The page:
Driverless cars could save hundreds of lives every year by eradicating driver errors and stopping speeding, engineers have said.
Experts at the Institution of Engineering and Technology (IET) believe that computers could dramatically lower the 10,000 annual driver errors that occur on British roads. The charity Brake has added its support to driverless cars, stating they could lead to "significantly reduced casualties on our roads".
Trials of the vehicles are to begin in January 2015 but it will be some time before they are available to own – in the mean time drivers will still be fully responsible when behind the wheel. For those working in the motor trade industry this means that road risks insurance will remain an essential part of their business operations, ensuring vehicles they have to drive are fully protected in case they should be involved in an accident.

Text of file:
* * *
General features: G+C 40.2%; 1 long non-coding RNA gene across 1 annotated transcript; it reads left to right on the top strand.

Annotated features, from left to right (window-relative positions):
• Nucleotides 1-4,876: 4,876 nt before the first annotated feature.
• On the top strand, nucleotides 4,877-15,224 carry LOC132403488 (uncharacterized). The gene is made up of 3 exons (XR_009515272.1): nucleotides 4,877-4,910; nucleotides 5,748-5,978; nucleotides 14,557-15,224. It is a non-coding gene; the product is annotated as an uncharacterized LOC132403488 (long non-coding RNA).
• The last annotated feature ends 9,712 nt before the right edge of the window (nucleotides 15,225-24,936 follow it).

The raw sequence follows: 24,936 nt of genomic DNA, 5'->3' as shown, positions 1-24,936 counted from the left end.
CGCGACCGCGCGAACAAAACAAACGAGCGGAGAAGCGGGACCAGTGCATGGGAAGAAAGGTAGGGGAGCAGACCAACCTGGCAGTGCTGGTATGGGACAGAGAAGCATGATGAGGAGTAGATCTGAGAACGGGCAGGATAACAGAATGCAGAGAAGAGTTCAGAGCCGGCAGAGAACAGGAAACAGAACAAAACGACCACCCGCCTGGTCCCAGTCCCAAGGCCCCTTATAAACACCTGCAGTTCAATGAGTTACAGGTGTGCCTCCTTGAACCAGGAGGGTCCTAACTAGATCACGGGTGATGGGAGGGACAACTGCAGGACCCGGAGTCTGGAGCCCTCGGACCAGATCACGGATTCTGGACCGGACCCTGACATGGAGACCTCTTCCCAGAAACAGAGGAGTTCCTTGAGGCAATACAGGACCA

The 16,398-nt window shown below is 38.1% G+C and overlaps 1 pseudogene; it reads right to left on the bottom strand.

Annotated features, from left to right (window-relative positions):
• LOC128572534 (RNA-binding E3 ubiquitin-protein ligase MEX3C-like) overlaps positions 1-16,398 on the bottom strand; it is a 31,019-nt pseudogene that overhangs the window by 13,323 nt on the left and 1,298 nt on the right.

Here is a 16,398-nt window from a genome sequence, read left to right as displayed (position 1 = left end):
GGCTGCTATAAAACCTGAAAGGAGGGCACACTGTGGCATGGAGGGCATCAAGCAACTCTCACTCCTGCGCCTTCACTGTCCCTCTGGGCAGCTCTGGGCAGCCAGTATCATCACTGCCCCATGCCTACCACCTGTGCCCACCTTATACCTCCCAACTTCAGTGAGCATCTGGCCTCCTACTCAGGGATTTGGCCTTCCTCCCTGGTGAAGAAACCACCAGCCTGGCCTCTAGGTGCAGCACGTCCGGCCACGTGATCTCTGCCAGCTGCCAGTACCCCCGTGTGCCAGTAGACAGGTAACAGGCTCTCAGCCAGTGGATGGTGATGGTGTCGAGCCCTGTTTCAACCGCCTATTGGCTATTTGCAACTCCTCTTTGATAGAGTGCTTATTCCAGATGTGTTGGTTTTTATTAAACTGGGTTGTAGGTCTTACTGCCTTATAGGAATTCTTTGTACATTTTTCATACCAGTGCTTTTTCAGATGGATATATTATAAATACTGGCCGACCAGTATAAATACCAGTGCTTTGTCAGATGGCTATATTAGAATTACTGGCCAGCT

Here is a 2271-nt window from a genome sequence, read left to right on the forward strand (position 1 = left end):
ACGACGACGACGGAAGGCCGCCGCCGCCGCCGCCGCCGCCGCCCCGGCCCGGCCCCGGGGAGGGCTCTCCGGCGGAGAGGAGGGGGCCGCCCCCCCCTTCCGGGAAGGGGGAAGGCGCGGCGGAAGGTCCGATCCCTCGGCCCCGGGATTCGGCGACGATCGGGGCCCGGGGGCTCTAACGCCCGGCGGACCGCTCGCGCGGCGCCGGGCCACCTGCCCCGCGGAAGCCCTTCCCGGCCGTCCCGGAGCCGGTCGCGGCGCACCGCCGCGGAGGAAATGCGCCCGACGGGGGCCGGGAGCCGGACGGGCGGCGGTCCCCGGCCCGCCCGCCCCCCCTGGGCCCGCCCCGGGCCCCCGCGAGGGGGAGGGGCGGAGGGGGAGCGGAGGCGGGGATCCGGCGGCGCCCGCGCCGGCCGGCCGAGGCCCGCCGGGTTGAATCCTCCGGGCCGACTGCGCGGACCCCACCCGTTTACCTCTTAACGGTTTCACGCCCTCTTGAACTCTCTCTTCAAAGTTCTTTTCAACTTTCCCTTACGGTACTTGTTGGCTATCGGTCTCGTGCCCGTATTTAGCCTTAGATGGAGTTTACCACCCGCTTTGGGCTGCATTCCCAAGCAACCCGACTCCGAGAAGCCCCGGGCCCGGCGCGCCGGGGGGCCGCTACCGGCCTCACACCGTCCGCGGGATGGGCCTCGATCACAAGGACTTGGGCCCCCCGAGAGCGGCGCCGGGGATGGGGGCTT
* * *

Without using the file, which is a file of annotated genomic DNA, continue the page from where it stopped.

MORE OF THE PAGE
The government recently announced that four towns in the UK – Greenwich in south London, Bristol, Milton Keynes and Coventry – would be involved in a £19 million trial of driverless cars. The IET says that this has opened the door to these vehicles being seen in the mainstream within the next 15 years.
The IET commented: "Within 15 years, we predict that the performance of cars could be altered to fit the driver. A learner or teenager who has recently passed their test may have their speed limited automatically. However, a more experienced driver getting in the same car would be able to travel much faster."